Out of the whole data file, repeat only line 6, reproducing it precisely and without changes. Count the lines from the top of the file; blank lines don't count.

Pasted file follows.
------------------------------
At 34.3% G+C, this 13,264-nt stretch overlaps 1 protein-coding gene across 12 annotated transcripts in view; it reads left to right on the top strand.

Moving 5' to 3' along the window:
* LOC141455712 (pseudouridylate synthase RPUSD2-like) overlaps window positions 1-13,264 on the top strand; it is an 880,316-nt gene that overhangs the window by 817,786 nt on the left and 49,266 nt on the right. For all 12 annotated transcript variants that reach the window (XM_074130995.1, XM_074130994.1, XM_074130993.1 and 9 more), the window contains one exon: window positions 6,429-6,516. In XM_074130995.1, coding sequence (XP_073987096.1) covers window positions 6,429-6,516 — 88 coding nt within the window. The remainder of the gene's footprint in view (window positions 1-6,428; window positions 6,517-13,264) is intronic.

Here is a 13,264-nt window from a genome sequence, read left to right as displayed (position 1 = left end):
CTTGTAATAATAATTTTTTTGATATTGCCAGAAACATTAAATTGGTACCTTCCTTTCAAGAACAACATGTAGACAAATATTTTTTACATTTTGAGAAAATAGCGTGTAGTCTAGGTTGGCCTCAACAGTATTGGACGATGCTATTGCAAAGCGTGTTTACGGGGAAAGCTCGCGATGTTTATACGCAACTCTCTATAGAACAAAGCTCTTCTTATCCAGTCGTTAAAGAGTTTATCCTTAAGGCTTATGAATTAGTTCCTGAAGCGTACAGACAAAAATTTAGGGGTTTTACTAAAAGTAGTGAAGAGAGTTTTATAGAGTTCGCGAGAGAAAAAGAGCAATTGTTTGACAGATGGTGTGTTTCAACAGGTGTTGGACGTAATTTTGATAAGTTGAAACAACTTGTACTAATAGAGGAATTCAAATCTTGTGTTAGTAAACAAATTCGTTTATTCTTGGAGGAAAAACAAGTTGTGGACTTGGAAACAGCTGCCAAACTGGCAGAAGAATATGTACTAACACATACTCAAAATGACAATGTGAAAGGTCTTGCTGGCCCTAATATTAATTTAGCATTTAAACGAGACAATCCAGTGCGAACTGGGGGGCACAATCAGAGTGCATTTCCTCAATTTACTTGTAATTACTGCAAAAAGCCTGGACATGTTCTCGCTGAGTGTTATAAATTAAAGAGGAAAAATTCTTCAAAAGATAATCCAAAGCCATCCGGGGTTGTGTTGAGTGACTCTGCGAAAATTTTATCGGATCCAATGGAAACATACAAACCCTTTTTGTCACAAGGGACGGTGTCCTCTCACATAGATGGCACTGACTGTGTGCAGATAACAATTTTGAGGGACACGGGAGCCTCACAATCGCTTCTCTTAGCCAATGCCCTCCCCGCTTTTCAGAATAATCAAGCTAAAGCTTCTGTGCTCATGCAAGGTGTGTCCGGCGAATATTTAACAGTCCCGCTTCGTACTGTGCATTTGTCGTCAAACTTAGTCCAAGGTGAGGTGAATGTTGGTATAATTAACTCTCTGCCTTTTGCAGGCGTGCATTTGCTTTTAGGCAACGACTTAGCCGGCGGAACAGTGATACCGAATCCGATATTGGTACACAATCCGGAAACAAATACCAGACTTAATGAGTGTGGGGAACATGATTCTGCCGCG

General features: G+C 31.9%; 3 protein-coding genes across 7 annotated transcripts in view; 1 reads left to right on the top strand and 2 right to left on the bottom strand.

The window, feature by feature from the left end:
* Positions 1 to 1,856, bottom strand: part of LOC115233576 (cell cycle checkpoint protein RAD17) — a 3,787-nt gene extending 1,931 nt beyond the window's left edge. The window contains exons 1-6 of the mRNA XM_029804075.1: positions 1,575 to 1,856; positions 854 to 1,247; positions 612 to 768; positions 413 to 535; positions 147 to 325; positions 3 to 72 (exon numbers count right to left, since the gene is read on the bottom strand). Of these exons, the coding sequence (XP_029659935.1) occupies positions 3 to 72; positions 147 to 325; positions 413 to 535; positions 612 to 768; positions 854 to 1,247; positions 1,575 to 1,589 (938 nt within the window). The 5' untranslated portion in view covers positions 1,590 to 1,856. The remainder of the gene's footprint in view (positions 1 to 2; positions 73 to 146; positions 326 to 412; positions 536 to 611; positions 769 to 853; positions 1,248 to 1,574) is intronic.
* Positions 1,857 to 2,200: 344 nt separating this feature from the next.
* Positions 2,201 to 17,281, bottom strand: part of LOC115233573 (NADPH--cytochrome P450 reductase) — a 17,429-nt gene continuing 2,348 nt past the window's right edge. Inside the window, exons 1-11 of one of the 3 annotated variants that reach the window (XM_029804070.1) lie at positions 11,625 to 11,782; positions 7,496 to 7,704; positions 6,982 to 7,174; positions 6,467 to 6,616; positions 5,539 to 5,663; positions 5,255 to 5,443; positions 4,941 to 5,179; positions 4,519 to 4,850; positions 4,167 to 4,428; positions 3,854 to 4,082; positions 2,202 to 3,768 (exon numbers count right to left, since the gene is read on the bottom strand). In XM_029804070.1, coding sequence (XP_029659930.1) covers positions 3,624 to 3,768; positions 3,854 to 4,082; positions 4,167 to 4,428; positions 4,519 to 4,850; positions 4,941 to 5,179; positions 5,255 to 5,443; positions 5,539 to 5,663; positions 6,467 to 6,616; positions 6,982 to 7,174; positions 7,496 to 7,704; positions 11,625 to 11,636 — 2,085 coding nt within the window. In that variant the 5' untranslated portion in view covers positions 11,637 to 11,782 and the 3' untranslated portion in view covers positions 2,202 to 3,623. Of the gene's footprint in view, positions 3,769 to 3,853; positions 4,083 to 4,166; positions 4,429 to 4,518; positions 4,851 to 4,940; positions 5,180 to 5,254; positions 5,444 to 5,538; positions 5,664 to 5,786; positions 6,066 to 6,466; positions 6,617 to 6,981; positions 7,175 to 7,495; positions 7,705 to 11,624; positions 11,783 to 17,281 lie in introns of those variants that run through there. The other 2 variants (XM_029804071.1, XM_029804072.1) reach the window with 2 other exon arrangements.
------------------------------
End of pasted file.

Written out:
General features: G+C 31.9%; 3 protein-coding genes across 7 annotated transcripts in view; 1 reads left to right on the top strand and 2 right to left on the bottom strand.